Villeneuve made Prisoners back-to-back with likely his best film, the mind-bending Enemy (2014). Again starring Jake Gyllenhaal, the film follows a dour university professor who discovers his exact double working as an actor in Toronto. The two doubles meet, briefly explore how they can possibly be so identical, and start to realize how they can take sexual advantage of their identical appearances. The film is largely a genre exercise, revelling in its own internal logic while being impenetrable to explanation. But what an exercise!

The sound design keeps us enclosed in the film’s claustrophobic world that seems to consist of nothing more than university classrooms, dingy streets, and high-rise apartments. Villeneuve’s endless aerial shots of the high-rise buildings on Lakeshore West turn the city into an oppressive environment. He shoots the film through with piss-yellow cinematography that makes David Fincher’s obsession with tungsten hues seem restrained. There’s spider imagery throughout, including the sight of a naked woman with the head of a tarantula that would make David Lynch proud.

Enemy is proof that films operate like dreams. They pull you into their world through their resemblance to our own lives before taking us down the rabbit hole of their own invention. Villeneuve purportedly has a secret meaning to all the inexplicable moments in the film, but Enemy doesn’t need explanations to succeed. It thrives off the inexplicable, off the power that a striking image can have on the human mind, not the rational meaning of that image. It’s a true mind-bender and displays Villeneuve’s immense talent to provoke the viewer and create an insidious film atmosphere.

Denis Villeneuve’s films are some of Canada’s best. They’re full of precise storytelling and stunning imagery. He’s a filmmaker who wisely understands that film can tap into something primordial in the human brain and that art operates on something deeper than logic. He can make genre films that operate like art films and dramas that are stranger than avant-garde experiments. He’s a successful filmmaker but you could never accuse him of diluting his film’s meaning for the sake of their commercial prospects. He’s the kind of filmmaker that every Canadian ought to strive to be.

johnny test

Standing the Johnny Test of Time

Did you ever experiment on your siblings? Did you ever make random potions and give them to your little brother? Did you?! Well I did. I totally relate to Johnny Test. What else are siblings for if not experimenting on?

Johnny Test is the sometimes-willing victim of his twin sisters, Susan and Mary, and their experiments.

Show Specs
Target demographic: Ages 6-13
Length: 11-minute segments
Genre: Comedy/Adventure
Style: 2D animated
Production Companies:  Warner Bros. Animation (1st season) DHX Media (2nd to 5th seasons), Cookie Jar Entertainment (6th to current)
Networks:  Kids’ WB, Cartoon Network, Teletoon Canada
First aired: Sept 2005
Seasons: 7 (wow!)
Created and Exec. Produced by:  Scott Fellows

While six out of the seven seasons of the show was/is produced by Canada in Toronto, Scott Fellows is an American television writer and producer. Fellows also created Nickelodeon’s live action Ned’s Declassified School Survival Guide and Big Time Rush. He is also the head writer of The Fairly OddParents.

Johnny Test (voiced by James Arnold Taylor) is the wide-eyed, disrespectful, trouble making 11-year-old who acts as a test subject for his sisters. Sometimes they blackmail him; sometimes they cater to his dreams of becoming supernatural.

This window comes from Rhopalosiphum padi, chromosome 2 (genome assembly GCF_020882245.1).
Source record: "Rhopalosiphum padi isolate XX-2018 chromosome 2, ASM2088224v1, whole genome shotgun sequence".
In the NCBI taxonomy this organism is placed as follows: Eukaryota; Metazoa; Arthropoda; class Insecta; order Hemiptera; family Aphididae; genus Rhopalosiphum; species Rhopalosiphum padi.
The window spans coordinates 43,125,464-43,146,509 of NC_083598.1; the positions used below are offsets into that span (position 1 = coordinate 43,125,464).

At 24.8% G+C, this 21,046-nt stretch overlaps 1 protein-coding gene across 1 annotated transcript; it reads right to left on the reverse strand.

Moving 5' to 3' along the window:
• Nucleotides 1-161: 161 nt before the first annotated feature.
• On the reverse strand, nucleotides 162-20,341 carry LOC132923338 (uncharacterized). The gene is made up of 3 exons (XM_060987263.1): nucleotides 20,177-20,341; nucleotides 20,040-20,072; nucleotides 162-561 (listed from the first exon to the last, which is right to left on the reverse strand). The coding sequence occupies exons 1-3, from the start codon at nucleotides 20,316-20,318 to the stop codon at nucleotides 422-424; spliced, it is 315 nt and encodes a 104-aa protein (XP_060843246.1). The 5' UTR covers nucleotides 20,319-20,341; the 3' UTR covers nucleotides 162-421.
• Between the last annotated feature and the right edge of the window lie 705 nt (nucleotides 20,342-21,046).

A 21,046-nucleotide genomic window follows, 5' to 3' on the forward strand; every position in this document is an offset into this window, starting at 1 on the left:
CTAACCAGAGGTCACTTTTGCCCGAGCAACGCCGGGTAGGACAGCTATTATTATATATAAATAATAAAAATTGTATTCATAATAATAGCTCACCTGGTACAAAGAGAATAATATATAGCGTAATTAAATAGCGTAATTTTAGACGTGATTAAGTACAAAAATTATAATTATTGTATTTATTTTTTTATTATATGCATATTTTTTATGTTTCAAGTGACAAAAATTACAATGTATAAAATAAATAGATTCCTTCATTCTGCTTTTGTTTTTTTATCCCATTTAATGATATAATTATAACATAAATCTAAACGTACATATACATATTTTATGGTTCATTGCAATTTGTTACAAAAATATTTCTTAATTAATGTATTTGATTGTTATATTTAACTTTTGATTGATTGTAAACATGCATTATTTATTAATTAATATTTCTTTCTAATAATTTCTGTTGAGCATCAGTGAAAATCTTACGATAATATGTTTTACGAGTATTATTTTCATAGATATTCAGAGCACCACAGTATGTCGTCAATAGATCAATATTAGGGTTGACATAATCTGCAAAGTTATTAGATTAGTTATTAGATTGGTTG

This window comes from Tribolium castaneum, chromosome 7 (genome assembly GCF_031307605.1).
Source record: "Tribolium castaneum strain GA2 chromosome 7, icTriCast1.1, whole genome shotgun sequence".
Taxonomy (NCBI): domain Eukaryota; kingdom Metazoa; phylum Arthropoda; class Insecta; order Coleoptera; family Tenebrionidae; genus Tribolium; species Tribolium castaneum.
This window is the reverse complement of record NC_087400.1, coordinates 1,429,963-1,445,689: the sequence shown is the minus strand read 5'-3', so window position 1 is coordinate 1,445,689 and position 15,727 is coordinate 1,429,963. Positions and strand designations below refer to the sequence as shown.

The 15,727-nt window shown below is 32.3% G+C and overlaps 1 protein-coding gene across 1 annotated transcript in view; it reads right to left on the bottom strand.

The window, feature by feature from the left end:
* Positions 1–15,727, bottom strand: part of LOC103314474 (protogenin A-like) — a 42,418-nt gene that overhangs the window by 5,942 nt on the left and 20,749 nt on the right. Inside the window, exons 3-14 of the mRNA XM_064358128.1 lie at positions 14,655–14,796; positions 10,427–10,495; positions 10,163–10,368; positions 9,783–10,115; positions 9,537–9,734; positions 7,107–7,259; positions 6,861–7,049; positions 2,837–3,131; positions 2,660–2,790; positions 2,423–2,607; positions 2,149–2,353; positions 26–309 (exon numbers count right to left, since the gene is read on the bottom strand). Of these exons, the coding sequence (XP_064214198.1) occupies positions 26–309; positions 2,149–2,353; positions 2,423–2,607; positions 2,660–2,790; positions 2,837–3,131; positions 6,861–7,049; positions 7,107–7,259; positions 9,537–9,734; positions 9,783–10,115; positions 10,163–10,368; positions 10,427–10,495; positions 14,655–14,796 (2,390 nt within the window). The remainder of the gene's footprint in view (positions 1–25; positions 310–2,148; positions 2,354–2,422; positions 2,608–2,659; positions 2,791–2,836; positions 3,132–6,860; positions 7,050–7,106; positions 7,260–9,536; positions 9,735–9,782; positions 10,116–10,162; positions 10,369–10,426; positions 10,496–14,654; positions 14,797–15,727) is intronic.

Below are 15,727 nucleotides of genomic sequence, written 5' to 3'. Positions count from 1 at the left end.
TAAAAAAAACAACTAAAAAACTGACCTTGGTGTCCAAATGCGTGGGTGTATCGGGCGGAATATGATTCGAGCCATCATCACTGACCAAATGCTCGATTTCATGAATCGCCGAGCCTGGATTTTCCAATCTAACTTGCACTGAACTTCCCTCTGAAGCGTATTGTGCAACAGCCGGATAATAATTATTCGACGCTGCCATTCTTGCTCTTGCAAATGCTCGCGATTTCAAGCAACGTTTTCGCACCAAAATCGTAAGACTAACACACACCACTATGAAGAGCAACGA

Susan and Mary (voiced by Maryke Hendrikse and Brittney Wilson) are Johnny’s identical twin sisters who use him as their lab rat. However, Johnny takes advantage of them when they become distracted by the hunky teenager, Gil, next door.

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These two are based on Fellows’ two sisters who are also named Susan and Mary. Building characters can be easier if you base it on people you know. Whether it be a mannerism, choice of diction, expression or weird train of thought. (The same goes for doing improv, acting or animating.)

Dukey (voiced by Louis Chirillo and later Trevor Devall) Johnny’s talking dog. He is a product of Susan and Mary’s experiments. He acts like a human when their parents aren’t around as they have been forbidden from DNA testing.  As Johnny’s best friend, he is always up for an adventure.

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From what I have heard, production companies are not looking to have new shows with this trope. “A boy and his dog “(or when a dog is the secondary or another somewhat major character) has become a common theme over the past several years. Easy kid’s TV examples being: Blues Clues, Scooby-Doo, The Ren and Stimpy Show, Adventure Time, Courage the Cowardly Dog, and T.U.F.F. Puppy.

Along with this theme, this show covers two other main TV tropes: mad scientist, and hiding from parents.

Mad Scientist (or inventor) and hiding from parents often goes hand in hand (like in the case of Phineas and Ferb).

  • This never gets old for me.
  • Leaves so much room the imagination.
  • Writing-wise you can’t go wrong as long as you justify it (that being something along the lines of, “I need this ridiculous thing for this absurd idea.”)

Hiding from Parents (fear of getting caught)

  • Adds to urgency: “Oh no! Things need to be put back before mom/dad see this!”
  • Entertaining when the parents are oblivious (just like in Phineas and Ferb).
  • I like that this show switches it up from the stereotypical mother/father roles, the stay at home dad is the one that the Test siblings hide from whereas their workaholic mother is more or less oblivious.

Even though this show has been on hiatus from year to year, it’s obvious that this show has stood the test of time – or should I say Johnny Test of time! I think you all now know that I’m a huge fan of puns…